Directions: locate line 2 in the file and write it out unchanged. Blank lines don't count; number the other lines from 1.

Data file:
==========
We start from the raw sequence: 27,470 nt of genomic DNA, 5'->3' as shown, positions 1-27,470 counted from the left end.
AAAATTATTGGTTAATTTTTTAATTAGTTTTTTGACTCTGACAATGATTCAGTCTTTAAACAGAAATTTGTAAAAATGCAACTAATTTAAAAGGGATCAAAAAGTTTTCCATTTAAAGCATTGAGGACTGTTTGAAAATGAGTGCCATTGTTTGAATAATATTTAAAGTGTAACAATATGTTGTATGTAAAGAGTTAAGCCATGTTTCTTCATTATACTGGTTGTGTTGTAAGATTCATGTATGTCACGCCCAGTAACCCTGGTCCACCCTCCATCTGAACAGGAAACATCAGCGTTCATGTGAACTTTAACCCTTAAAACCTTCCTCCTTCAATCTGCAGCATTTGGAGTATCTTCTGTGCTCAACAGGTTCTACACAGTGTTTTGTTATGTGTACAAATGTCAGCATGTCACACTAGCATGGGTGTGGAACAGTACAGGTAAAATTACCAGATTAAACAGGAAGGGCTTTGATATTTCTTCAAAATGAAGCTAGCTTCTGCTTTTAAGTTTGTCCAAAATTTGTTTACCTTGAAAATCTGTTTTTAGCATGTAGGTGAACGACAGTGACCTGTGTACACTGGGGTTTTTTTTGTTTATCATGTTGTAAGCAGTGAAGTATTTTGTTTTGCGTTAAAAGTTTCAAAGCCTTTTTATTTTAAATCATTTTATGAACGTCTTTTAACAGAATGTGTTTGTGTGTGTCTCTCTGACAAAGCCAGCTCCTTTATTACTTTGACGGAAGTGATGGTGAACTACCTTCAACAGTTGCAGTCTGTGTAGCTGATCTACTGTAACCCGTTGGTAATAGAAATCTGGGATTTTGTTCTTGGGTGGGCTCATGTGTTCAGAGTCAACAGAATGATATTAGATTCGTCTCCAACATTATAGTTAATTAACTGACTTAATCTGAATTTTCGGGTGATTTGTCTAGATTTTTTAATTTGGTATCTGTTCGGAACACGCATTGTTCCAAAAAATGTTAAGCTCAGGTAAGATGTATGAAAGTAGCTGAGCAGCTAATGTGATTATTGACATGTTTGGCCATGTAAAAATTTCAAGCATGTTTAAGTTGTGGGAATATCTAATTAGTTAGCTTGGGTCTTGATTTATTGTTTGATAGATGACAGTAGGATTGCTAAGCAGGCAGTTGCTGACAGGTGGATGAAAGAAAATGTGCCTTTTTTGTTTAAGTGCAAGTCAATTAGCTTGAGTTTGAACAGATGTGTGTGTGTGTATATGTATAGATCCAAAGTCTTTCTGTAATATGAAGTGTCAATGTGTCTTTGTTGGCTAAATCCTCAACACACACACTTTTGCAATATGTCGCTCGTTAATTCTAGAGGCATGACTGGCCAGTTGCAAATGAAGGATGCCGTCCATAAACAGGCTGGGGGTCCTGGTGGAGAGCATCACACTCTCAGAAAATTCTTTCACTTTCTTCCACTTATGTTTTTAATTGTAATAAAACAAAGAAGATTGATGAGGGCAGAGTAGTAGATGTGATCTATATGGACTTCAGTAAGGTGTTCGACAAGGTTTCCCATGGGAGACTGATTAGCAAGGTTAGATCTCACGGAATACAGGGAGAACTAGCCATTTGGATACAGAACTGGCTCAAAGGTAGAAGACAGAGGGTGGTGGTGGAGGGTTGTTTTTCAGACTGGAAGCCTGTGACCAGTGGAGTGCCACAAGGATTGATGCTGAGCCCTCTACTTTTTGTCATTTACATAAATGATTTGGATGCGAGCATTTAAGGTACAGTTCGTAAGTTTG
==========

AAAATTATTGGTTAATTTTTTAATTAGTTTTTTGACTCTGACAATGATTCAGTCTTTAAACAGAAATTTGTAAAAATGCAACTAATTTAAAAGGGATCAAAAAGTTTTCCATTTAAAGCATTGAGGACTGTTTGAAAATGAGTGCCATTGTTTGAATAATATTTAAAGTGTAACAATATGTTGTATGTAAAGAGTTAAGCCATGTTTCTTCATTATACTGGTTGTGTTGTAAGATTCATGTATGTCACGCCCAGTAACCCTGGTCCACCCTCCATCTGAACAGGAAACATCAGCGTTCATGTGAACTTTAACCCTTAAAACCTTCCTCCTTCAATCTGCAGCATTTGGAGTATCTTCTGTGCTCAACAGGTTCTACACAGTGTTTTGTTATGTGTACAAATGTCAGCATGTCACACTAGCATGGGTGTGGAACAGTACAGGTAAAATTACCAGATTAAACAGGAAGGGCTTTGATATTTCTTCAAAATGAAGCTAGCTTCTGCTTTTAAGTTTGTCCAAAATTTGTTTACCTTGAAAATCTGTTTTTAGCATGTAGGTGAACGACAGTGACCTGTGTACACTGGGGTTTTTTTTGTTTATCATGTTGTAAGCAGTGAAGTATTTTGTTTTGCGTTAAAAGTTTCAAAGCCTTTTTATTTTAAATCATTTTATGAACGTCTTTTAACAGAATGTGTTTGTGTGTGTCTCTCTGACAAAGCCAGCTCCTTTATTACTTTGACGGAAGTGATGGTGAACTACCTTCAACAGTTGCAGTCTGTGTAGCTGATCTACTGTAACCCGTTGGTAATAGAAATCTGGGATTTTGTTCTTGGGTGGGCTCATGTGTTCAGAGTCAACAGAATGATATTAGATTCGTCTCCAACATTATAGTTAATTAACTGACTTAATCTGAATTTTCGGGTGATTTGTCTAGATTTTTTAATTTGGTATCTGTTCGGAACACGCATTGTTCCAAAAAATGTTAAGCTCAGGTAAGATGTATGAAAGTAGCTGAGCAGCTAATGTGATTATTGACATGTTTGGCCATGTAAAAATTTCAAGCATGTTTAAGTTGTGGGAATATCTAATTAGTTAGCTTGGGTCTTGATTTATTGTTTGATAGATGACAGTAGGATTGCTAAGCAGGCAGTTGCTGACAGGTGGATGAAAGAAAATGTGCCTTTTTTGTTTAAGTGCAAGTCAATTAGCTTGAGTTTGAACAGATGTGTGTGTGTGTATATGTATAGATCCAAAGTCTTTCTGTAATATGAAGTGTCAATGTGTCTTTGTTGGCTAAATCCTCAACACACACACTTTTGCAATATGTCGCTCGTTAATTCTAGAGGCATGACTGGCCAGTTGCAAATGAAGGATGCCGTCCATAAACAGGCTGGGGGTCCTGGTGGAGAGCATCACACTCTCAGAAAATTCTTTCACTTTCTTCCACTTATGTTTTTAATTGTAATAAAACAAAGAAGATTGATGAGGGCAGAGTAGTAGATGTGATCTATATGGACTTCAGTAAGGTGTTCGACAAGGTTTCCCATGGGAGACTGATTAGCAAGGTTAGATCTCACGGAATACAGGGAGAACTAGCCATTTGGATACAGAACTGGCTCAAAGGTAGAAGACAGAGGGTGGTGGTGGAGGGTTGTTTTTCAGACTGGAAGCCTGTGACCAGTGGAGTGCCACAAGGATTGATGCTGAGCCCTCTACTTTTTGTCATTTACATAAATGATTTGGATGCGAGCATTTAAGGTACAGTTCGTAAGTTTG